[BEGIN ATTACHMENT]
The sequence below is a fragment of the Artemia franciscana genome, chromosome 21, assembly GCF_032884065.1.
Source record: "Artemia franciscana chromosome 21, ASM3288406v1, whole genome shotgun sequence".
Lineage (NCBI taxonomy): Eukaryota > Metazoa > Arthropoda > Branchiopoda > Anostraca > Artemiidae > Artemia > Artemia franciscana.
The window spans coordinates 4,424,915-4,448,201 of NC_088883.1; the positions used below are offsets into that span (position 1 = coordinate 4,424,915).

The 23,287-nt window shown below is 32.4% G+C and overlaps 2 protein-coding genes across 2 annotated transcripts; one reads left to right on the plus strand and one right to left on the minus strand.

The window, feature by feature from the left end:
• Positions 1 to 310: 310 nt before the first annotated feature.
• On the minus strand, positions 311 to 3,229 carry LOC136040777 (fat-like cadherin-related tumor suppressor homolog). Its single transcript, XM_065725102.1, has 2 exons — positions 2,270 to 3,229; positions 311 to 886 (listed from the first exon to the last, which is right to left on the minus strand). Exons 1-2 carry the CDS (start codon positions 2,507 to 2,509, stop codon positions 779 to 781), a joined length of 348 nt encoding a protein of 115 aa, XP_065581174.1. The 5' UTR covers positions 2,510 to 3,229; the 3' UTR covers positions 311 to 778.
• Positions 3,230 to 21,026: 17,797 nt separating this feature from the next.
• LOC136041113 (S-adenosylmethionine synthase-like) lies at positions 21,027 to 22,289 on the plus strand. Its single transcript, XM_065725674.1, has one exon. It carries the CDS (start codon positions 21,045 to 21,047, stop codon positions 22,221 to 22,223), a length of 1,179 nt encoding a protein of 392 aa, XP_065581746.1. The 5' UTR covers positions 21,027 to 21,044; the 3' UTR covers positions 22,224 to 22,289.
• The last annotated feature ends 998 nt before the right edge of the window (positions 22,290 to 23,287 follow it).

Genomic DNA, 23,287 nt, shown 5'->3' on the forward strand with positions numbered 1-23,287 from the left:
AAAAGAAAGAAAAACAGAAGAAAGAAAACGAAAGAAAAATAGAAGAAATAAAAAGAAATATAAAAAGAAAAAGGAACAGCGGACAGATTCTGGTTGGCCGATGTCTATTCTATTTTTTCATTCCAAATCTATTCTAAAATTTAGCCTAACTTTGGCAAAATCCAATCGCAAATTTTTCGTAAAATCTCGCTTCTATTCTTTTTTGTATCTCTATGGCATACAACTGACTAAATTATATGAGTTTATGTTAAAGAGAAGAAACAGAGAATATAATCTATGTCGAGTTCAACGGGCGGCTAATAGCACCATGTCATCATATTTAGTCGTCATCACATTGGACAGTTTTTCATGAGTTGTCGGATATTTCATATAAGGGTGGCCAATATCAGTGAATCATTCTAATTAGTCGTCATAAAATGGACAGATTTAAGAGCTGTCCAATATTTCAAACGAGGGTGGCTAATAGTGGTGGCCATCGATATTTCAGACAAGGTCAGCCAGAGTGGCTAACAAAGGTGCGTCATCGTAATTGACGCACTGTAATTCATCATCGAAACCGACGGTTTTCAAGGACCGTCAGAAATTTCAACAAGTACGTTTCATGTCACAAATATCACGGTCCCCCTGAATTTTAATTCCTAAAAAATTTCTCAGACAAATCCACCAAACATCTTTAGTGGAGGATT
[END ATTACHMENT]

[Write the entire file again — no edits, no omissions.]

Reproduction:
The sequence below is a fragment of the Artemia franciscana genome, chromosome 21, assembly GCF_032884065.1.
Source record: "Artemia franciscana chromosome 21, ASM3288406v1, whole genome shotgun sequence".
Lineage (NCBI taxonomy): Eukaryota > Metazoa > Arthropoda > Branchiopoda > Anostraca > Artemiidae > Artemia > Artemia franciscana.
The window spans coordinates 4,424,915-4,448,201 of NC_088883.1; the positions used below are offsets into that span (position 1 = coordinate 4,424,915).

The 23,287-nt window shown below is 32.4% G+C and overlaps 2 protein-coding genes across 2 annotated transcripts; one reads left to right on the plus strand and one right to left on the minus strand.

The window, feature by feature from the left end:
• Positions 1 to 310: 310 nt before the first annotated feature.
• On the minus strand, positions 311 to 3,229 carry LOC136040777 (fat-like cadherin-related tumor suppressor homolog). Its single transcript, XM_065725102.1, has 2 exons — positions 2,270 to 3,229; positions 311 to 886 (listed from the first exon to the last, which is right to left on the minus strand). Exons 1-2 carry the CDS (start codon positions 2,507 to 2,509, stop codon positions 779 to 781), a joined length of 348 nt encoding a protein of 115 aa, XP_065581174.1. The 5' UTR covers positions 2,510 to 3,229; the 3' UTR covers positions 311 to 778.
• Positions 3,230 to 21,026: 17,797 nt separating this feature from the next.
• LOC136041113 (S-adenosylmethionine synthase-like) lies at positions 21,027 to 22,289 on the plus strand. Its single transcript, XM_065725674.1, has one exon. It carries the CDS (start codon positions 21,045 to 21,047, stop codon positions 22,221 to 22,223), a length of 1,179 nt encoding a protein of 392 aa, XP_065581746.1. The 5' UTR covers positions 21,027 to 21,044; the 3' UTR covers positions 22,224 to 22,289.
• The last annotated feature ends 998 nt before the right edge of the window (positions 22,290 to 23,287 follow it).

Genomic DNA, 23,287 nt, shown 5'->3' on the forward strand with positions numbered 1-23,287 from the left:
AAAAGAAAGAAAAACAGAAGAAAGAAAACGAAAGAAAAATAGAAGAAATAAAAAGAAATATAAAAAGAAAAAGGAACAGCGGACAGATTCTGGTTGGCCGATGTCTATTCTATTTTTTCATTCCAAATCTATTCTAAAATTTAGCCTAACTTTGGCAAAATCCAATCGCAAATTTTTCGTAAAATCTCGCTTCTATTCTTTTTTGTATCTCTATGGCATACAACTGACTAAATTATATGAGTTTATGTTAAAGAGAAGAAACAGAGAATATAATCTATGTCGAGTTCAACGGGCGGCTAATAGCACCATGTCATCATATTTAGTCGTCATCACATTGGACAGTTTTTCATGAGTTGTCGGATATTTCATATAAGGGTGGCCAATATCAGTGAATCATTCTAATTAGTCGTCATAAAATGGACAGATTTAAGAGCTGTCCAATATTTCAAACGAGGGTGGCTAATAGTGGTGGCCATCGATATTTCAGACAAGGTCAGCCAGAGTGGCTAACAAAGGTGCGTCATCGTAATTGACGCACTGTAATTCATCATCGAAACCGACGGTTTTCAAGGACCGTCAGAAATTTCAACAAGTACGTTTCATGTCACAAATATCACGGTCCCCCTGAATTTTAATTCCTAAAAAATTTCTCAGACAAATCCACCAAACATCTTTAGTGGAGGATT